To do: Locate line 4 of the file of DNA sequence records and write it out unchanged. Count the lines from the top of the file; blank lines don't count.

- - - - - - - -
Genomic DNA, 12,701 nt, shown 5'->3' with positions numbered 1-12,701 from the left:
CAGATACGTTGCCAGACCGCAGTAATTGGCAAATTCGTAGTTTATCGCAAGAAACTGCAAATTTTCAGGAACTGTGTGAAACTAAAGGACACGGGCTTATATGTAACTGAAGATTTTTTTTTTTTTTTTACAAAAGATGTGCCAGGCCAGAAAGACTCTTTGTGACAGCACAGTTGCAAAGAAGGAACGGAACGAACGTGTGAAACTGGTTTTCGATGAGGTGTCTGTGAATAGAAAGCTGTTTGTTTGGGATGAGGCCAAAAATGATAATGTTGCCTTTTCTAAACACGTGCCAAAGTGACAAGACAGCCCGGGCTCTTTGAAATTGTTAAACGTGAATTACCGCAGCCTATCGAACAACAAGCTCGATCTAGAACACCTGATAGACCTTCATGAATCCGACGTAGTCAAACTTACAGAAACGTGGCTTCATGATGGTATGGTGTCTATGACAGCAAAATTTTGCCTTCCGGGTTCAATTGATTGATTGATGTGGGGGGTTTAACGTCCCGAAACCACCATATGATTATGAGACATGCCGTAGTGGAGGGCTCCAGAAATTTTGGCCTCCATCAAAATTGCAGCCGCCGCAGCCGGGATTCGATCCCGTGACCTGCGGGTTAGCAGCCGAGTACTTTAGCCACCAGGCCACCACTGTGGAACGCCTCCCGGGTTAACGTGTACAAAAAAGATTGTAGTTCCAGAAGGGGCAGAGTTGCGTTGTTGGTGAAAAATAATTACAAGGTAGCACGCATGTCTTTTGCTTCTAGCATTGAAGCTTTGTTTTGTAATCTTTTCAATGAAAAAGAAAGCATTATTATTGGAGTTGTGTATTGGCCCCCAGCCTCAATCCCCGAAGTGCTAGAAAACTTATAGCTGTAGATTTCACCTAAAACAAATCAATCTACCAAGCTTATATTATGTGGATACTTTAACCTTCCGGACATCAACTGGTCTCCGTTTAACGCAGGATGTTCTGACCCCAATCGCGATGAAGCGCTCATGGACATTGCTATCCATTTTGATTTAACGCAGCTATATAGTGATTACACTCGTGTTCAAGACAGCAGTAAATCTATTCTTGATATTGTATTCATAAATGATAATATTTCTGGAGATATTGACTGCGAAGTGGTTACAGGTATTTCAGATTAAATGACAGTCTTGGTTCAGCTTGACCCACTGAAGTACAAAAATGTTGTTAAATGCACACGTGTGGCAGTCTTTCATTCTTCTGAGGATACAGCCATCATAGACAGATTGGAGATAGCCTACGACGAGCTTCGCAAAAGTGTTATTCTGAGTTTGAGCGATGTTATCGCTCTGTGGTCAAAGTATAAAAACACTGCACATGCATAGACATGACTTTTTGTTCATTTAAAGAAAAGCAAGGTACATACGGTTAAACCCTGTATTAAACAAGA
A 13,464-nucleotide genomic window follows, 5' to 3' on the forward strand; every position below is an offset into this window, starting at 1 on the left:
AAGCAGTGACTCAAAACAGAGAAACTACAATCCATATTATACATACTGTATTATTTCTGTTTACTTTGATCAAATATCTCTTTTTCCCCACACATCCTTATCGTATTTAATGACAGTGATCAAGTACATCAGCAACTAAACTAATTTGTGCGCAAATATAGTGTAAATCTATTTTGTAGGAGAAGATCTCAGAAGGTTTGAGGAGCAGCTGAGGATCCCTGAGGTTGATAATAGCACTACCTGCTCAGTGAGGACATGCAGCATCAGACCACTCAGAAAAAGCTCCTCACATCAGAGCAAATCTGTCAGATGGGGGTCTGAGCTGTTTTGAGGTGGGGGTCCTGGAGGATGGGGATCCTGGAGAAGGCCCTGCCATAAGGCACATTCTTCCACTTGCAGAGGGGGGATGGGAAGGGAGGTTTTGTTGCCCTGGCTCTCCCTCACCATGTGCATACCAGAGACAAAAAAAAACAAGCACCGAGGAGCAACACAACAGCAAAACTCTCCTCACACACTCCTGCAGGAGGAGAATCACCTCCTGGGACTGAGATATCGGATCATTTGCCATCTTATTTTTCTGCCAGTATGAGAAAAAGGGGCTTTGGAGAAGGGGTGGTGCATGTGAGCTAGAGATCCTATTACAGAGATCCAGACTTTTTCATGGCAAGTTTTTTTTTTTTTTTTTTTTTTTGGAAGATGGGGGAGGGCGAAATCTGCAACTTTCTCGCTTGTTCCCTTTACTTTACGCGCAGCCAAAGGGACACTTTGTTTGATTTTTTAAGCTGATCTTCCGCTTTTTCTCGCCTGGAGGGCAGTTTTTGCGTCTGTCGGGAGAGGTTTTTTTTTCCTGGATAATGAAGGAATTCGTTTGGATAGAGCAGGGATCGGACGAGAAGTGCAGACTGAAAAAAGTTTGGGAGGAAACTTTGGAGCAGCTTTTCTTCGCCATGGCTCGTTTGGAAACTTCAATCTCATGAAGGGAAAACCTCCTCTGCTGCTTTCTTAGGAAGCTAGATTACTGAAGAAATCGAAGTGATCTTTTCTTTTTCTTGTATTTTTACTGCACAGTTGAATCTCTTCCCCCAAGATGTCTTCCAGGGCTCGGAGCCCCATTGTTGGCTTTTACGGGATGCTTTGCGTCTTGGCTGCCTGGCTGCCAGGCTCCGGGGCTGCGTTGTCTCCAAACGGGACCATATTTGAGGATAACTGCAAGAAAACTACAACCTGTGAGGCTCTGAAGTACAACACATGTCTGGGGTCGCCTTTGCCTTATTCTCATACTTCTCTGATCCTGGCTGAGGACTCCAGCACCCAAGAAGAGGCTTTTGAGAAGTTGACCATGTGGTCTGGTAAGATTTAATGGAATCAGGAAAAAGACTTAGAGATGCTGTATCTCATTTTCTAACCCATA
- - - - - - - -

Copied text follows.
AAGCAGTGACTCAAAACAGAGAAACTACAATCCATATTATACATACTGTATTATTTCTGTTTACTTTGATCAAATATCTCTTTTTCCCCACACATCCTTATCGTATTTAATGACAGTGATCAAGTACATCAGCAACTAAACTAATTTGTGCGCAAATATAGTGTAAATCTATTTTGTAGGAGAAGATCTCAGAAGGTTTGAGGAGCAGCTGAGGATCCCTGAGGTTGATAATAGCACTACCTGCTCAGTGAGGACATGCAGCATCAGACCACTCAGAAAAAGCTCCTCACATCAGAGCAAATCTGTCAGATGGGGGTCTGAGCTGTTTTGAGGTGGGGGTCCTGGAGGATGGGGATCCTGGAGAAGGCCCTGCCATAAGGCACATTCTTCCACTTGCAGAGGGGGGATGGGAAGGGAGGTTTTGTTGCCCTGGCTCTCCCTCACCATGTGCATACCAGAGACAAAAAAAAACAAGCACCGAGGAGCAACACAACAGCAAAACTCTCCTCACACACTCCTGCAGGAGGAGAATCACCTCCTGGGACTGAGATATCGGATCATTTGCCATCTTATTTTTCTGCCAGTATGAGAAAAAGGGGCTTTGGAGAAGGGGTGGTGCATGTGAGCTAGAGATCCTATTACAGAGATCCAGACTTTTTCATGGCAAGTTTTTTTTTTTTTTTTTTTTTTTGGAAGATGGGGGAGGGCGAAATCTGCAACTTTCTCGCTTGTTCCCTTTACTTTACGCGCAGCCAAAGGGACACTTTGTTTGATTTTTTAAGCTGATCTTCCGCTTTTTCTCGCCTGGAGGGCAGTTTTTGCGTCTGTCGGGAGAGGTTTTTTTTTCCTGGATAATGAAGGAATTCGTTTGGATAGAGCAGGGATCGGACGAGAAGTGCAGACTGAAAAAAGTTTGGGAGGAAACTTTGGAGCAGCTTTTCTTCGCCATGGCTCGTTTGGAAACTTCAATCTCATGAAGGGAAAACCTCCTCTGCTGCTTTCTTAGGAAGCTAGATTACTGAAGAAATCGAAGTGATCTTTTCTTTTTCTTGTATTTTTACTGCACAGTTGAATCTCTTCCCCCAAGATGTCTTCCAGGGCTCGGAGCCCCATTGTTGGCTTTTACGGGATGCTTTGCGTCTTGGCTGCCTGGCTGCCAGGCTCCGGGGCTGCGTTGTCTCCAAACGGGACCATATTTGAGGATAACTGCAAGAAAACTACAACCTGTGAGGCTCTGAAGTACAACACATGTCTGGGGTCGCCTTTGCCTTATTCTCATACTTCTCTGATCCTGGCTGAGGACTCCAGCACCCAAGAAGAGGCTTTTGAGAAGTTGACCATGTGGTCTGGTAAGATTTAATGGAATCAGGAAAAAGACTTAGAGATGCTGTATCTCATTTTCTAACCCATA